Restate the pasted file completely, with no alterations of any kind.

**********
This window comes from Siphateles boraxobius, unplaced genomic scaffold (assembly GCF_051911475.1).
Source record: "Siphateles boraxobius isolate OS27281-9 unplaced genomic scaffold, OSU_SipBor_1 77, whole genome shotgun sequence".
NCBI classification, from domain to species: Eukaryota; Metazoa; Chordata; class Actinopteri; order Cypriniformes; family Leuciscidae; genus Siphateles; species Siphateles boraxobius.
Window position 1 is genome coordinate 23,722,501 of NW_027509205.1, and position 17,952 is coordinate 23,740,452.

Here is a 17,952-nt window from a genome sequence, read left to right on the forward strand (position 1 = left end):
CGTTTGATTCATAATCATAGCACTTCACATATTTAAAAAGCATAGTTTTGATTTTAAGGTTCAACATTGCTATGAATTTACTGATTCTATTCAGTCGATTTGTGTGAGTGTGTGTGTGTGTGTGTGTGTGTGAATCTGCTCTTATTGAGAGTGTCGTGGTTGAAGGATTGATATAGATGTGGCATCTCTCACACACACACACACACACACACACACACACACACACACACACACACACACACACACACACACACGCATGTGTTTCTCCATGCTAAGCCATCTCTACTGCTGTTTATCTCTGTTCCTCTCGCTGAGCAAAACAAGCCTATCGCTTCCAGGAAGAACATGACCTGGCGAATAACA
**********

This window comes from Siphateles boraxobius, unplaced genomic scaffold (assembly GCF_051911475.1).
Source record: "Siphateles boraxobius isolate OS27281-9 unplaced genomic scaffold, OSU_SipBor_1 77, whole genome shotgun sequence".
NCBI classification, from domain to species: Eukaryota; Metazoa; Chordata; class Actinopteri; order Cypriniformes; family Leuciscidae; genus Siphateles; species Siphateles boraxobius.
Window position 1 is genome coordinate 23,722,501 of NW_027509205.1, and position 17,952 is coordinate 23,740,452.

Here is a 17,952-nt window from a genome sequence, read left to right on the forward strand (position 1 = left end):
CGTTTGATTCATAATCATAGCACTTCACATATTTAAAAAGCATAGTTTTGATTTTAAGGTTCAACATTGCTATGAATTTACTGATTCTATTCAGTCGATTTGTGTGAGTGTGTGTGTGTGTGTGTGTGTGTGAATCTGCTCTTATTGAGAGTGTCGTGGTTGAAGGATTGATATAGATGTGGCATCTCTCACACACACACACACACACACACACACACACACACACACACACACACACACACACACACACACACGCATGTGTTTCTCCATGCTAAGCCATCTCTACTGCTGTTTATCTCTGTTCCTCTCGCTGAGCAAAACAAGCCTATCGCTTCCAGGAAGAACATGACCTGGCGAATAACA